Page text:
The Seattle Kraken announced Friday that they had extended qualifying offers to restricted free agents Will Borgen, Vince Dunn, Cale Fleury, and Kole Lind. This means those four players will most likely be back with the organization for the 2023-24 season, barring trades. Forwards Daniel Sprong and Morgan Geekie did not receive QO’s, so those two players are now unrestricted free agents and can sign with any team starting Saturday.

How qualifying offers work

As a refresher on how these qualifying offers work, players that do not meet the requirements of minimum age (27) or years of pro experience (this varies depending on how old they were when they signed their first contract) are not yet eligible to become unrestricted free agents. Instead, when their contracts end, they become restricted free agents.

If the team extends the RFA a qualifying offer by the deadline (this year’s deadline was June 30), the team retains exclusive negotiating rights with that player. Minimum qualifying offers range from 100 percent to 110 percent of the player’s previous annual salary depending on how big that salary was.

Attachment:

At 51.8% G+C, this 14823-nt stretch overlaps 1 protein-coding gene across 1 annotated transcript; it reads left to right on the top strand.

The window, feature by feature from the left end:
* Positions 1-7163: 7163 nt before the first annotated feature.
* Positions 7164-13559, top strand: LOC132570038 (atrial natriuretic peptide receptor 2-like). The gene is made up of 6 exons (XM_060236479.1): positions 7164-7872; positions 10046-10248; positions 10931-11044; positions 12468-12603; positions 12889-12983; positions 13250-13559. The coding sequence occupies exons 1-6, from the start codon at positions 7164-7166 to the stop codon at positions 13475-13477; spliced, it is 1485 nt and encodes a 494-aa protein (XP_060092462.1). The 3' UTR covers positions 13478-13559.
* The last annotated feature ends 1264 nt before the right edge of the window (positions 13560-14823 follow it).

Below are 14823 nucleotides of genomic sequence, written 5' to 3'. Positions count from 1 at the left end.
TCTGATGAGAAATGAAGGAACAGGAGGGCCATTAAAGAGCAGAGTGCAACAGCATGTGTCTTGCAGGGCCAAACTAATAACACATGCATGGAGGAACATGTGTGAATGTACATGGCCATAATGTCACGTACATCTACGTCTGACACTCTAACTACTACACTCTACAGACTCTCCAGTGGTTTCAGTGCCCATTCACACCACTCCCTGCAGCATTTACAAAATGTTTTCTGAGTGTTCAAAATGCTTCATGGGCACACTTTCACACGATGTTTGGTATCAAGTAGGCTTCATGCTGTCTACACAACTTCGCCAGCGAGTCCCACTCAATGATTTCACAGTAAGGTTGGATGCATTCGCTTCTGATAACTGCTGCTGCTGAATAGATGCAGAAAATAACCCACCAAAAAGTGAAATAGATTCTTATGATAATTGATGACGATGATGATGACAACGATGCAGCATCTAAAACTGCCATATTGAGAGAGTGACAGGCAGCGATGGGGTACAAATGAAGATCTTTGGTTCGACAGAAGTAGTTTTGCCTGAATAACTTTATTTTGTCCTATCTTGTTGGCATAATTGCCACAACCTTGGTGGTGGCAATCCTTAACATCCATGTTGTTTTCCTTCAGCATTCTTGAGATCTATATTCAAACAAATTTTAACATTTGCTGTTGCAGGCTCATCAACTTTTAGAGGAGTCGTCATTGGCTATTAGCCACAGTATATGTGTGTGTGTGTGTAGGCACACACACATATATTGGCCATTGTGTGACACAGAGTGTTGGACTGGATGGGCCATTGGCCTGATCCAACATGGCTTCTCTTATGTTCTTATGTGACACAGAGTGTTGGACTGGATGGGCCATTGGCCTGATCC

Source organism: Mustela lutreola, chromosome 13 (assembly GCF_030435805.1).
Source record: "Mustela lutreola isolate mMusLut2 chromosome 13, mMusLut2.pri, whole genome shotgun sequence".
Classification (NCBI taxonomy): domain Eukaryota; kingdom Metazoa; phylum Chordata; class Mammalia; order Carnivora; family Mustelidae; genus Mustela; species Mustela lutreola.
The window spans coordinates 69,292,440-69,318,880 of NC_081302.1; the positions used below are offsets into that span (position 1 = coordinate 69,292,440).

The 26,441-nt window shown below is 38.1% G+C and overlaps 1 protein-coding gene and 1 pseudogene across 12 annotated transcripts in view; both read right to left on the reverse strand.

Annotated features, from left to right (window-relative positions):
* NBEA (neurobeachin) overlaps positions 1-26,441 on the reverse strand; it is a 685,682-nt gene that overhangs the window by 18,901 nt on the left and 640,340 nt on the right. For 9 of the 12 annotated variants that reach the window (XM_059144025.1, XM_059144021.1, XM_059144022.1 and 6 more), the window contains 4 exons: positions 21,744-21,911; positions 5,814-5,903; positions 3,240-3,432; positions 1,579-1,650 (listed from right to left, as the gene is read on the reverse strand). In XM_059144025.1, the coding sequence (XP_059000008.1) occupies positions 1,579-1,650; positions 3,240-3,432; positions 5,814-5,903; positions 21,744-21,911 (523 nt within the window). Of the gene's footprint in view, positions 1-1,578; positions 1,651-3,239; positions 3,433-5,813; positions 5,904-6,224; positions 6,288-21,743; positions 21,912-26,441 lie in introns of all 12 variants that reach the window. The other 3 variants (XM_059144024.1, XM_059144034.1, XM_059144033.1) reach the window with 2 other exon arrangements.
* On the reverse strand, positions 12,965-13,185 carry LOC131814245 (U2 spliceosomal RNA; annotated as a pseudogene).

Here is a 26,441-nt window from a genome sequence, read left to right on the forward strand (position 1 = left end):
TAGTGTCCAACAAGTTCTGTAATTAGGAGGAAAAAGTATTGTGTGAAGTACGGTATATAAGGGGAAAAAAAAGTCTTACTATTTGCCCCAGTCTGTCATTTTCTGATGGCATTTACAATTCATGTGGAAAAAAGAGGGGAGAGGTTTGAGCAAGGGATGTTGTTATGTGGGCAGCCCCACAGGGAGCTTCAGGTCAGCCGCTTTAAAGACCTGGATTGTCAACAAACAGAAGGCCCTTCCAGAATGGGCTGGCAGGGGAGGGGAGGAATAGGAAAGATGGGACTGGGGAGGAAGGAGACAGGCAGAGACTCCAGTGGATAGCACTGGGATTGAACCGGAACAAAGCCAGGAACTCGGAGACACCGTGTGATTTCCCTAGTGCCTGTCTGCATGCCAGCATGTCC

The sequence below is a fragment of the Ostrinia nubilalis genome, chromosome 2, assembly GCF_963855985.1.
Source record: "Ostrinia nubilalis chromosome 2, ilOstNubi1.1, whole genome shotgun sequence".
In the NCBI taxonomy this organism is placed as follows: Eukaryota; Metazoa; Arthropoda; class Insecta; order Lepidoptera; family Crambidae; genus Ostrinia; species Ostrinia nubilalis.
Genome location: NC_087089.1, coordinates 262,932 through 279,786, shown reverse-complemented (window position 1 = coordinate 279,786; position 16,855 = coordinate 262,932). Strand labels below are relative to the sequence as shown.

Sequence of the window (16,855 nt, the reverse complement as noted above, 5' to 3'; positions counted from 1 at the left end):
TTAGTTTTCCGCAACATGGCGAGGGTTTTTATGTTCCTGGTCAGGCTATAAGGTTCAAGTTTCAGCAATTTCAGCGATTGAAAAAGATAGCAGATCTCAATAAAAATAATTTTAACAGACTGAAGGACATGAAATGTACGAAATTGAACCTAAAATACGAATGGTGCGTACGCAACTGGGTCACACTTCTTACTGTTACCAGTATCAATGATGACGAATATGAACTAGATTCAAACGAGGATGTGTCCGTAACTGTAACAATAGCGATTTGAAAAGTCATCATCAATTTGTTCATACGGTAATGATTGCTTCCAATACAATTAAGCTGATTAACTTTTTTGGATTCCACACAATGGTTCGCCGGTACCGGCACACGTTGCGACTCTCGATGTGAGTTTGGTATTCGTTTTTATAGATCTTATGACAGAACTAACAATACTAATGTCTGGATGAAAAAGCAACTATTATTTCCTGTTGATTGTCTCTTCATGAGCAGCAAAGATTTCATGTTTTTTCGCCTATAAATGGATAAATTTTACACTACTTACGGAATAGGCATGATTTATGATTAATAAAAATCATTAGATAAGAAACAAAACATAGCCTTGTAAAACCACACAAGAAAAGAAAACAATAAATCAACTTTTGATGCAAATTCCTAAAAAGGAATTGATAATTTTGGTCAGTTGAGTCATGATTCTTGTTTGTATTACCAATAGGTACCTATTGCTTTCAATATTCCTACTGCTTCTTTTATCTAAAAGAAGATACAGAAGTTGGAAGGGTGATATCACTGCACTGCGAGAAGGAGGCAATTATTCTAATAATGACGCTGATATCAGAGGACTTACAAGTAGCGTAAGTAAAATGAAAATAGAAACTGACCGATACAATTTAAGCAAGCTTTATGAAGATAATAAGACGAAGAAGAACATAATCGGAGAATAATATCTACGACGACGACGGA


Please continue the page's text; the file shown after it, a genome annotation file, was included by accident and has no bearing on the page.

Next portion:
Things get sticky, though, when RFA’s have arbitration rights, which Sprong, Geekie, Borgen, Dunn, Fleury, and Lind all had. Arbitration rights mean that—after the QO is tendered—if the team and player can’t come to an agreement on a contract extension, either side can request an arbitration hearing. If it gets to a hearing, a neutral arbitrator listens to the cases of the team and the player and awards a one-year contract based on the data that gets presented.  

Why Daniel Sprong didn’t get qualified

We have been predicting for some time that Daniel Sprong would not be qualified by the Kraken. Sure enough, the team confirmed that he had not been tendered an offer Friday, making him free to sign elsewhere for the second offseason in a row.